Bernard Moon, co-founder of SparkLabs Group; Jay Eum, co-founder of TransLink Capital; Jehan Chu, co-founder of Kenetic; and Ethan Kim, co-founder of Hashed spoke about investors approach to blockchain during a session in BUIDL Asia on July 23. They agreed that the next few years would be groundbreaking for many companies. Fintech and enterprise were two primary industries investors were excited. However, unlike the audiences of BUIDL Asia expected, investors stressed the importance of entrepreneurship and the ability to execute their idea as well.
Investors from major investment entities of Asia all believed that blockchain would be the next ‘mobile.’ They all seemed to think that the ecosystem of 2019 is ready for companies to incorporate blockchain into everyday service. Jay Eum from TransLink Capital said, “Twenty years ago it was the internet. Every new company was trying to become an internet company. Next came the mobile. I believe that in a couple of years, blockchain will be the technology so prevalent that the public won’t even notice that blockchain is behind the service. Every company will incorporate blockchain into their service.’ Regarding the companies these days, Bernard Moon added, “I am really glad that the investment peak in 2017 has filtered out low-quality players. Companies perform much better in terms of UI, UX, and market adoption.”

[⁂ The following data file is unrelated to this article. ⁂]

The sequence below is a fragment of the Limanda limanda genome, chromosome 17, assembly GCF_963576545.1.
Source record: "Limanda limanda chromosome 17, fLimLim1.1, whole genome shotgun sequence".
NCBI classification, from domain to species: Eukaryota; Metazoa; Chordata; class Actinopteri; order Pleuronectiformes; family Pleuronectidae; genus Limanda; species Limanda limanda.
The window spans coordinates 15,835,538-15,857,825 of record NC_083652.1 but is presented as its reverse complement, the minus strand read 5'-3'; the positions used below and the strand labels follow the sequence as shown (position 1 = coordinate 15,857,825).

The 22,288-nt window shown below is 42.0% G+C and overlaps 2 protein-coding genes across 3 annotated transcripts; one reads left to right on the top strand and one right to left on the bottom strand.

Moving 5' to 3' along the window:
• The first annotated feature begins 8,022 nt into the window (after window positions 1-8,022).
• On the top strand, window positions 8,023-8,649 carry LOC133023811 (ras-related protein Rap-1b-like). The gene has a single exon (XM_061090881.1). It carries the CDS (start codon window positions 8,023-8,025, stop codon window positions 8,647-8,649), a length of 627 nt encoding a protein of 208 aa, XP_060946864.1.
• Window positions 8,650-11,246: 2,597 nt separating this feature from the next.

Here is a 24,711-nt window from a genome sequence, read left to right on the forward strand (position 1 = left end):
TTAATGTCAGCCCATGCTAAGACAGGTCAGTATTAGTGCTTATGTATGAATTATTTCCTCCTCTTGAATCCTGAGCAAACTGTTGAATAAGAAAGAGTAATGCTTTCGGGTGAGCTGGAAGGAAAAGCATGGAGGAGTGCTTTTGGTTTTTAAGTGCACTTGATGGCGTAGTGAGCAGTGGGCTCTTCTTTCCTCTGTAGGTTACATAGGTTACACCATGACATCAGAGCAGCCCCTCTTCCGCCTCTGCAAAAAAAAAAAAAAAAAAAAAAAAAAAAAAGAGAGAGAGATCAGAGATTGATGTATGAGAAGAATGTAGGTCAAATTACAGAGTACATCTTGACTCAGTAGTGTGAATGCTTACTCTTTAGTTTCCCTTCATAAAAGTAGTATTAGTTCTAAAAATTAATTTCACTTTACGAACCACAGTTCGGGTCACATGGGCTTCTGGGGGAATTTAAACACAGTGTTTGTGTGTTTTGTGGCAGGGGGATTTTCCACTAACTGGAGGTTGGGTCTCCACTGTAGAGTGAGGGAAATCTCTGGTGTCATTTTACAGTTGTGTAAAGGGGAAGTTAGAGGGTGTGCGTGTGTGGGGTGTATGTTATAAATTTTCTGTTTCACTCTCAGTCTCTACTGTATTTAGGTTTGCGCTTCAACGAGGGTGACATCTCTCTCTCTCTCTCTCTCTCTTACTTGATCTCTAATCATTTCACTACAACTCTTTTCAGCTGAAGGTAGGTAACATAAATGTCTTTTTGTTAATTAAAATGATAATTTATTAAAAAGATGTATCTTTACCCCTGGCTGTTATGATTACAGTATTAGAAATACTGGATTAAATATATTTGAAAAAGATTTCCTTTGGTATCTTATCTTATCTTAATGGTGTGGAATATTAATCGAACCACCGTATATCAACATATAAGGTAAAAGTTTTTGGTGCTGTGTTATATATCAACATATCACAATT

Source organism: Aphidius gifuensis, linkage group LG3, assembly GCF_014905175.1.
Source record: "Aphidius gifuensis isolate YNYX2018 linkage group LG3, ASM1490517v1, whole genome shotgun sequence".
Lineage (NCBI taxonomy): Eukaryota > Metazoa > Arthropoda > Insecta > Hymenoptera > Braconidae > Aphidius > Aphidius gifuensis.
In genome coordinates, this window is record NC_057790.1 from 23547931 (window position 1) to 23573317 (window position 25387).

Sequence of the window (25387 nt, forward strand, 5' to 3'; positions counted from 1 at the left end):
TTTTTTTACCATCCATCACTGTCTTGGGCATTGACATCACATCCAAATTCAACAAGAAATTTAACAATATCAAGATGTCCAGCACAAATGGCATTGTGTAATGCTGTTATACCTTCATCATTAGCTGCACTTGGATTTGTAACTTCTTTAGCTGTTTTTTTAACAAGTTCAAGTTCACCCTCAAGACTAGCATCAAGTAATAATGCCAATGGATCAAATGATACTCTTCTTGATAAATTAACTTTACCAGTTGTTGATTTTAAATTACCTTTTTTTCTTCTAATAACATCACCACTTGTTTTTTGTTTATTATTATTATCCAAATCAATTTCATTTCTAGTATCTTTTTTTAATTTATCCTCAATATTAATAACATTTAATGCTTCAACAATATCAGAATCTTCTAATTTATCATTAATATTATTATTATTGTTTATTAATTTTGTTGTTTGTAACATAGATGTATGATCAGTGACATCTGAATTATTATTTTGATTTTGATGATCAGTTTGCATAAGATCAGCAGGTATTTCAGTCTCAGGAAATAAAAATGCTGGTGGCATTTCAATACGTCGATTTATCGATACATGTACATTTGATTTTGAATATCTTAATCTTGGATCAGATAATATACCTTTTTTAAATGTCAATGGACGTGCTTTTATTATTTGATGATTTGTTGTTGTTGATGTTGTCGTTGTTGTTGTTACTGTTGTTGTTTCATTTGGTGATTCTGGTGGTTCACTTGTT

Regarding Korea and Asian market, investors believe that there are too many regulatory risks in these markets. Though there are great ideas and talents in Korea, from an investor’s point of view, it is too risky. Unlike in the U.S., the Korean government believes that companies should be raised, like a kettle. Bernard added, “In the U.S., blockchain companies are capable of doing whatever they want unless they do not cross the borderline set by the government. It is not the case in Korea.” Investors agreed that these factors make the investment in Korea based companies riskier.
During the Q&A session, people’s interest was centered on the viability of their technology. However, Chu stressed that the technology is not what matters. “It’s a small part of what we are looking for. Sadly, it is not even the largest one,” he said.”, he said. He added that ability to execute, and experience is what he regards relevant when making an equity investment. He believes that entrepreneurs, hopefully with an exit experience are what he is looking for. They seem to have a sort of muscle memory of execution, and that is what he feels is the most important. Four investors agreed, stressing the importance of the agility. Kim added, “Making the right partnerships with the right companies and developing a strong fanbase is what matters.”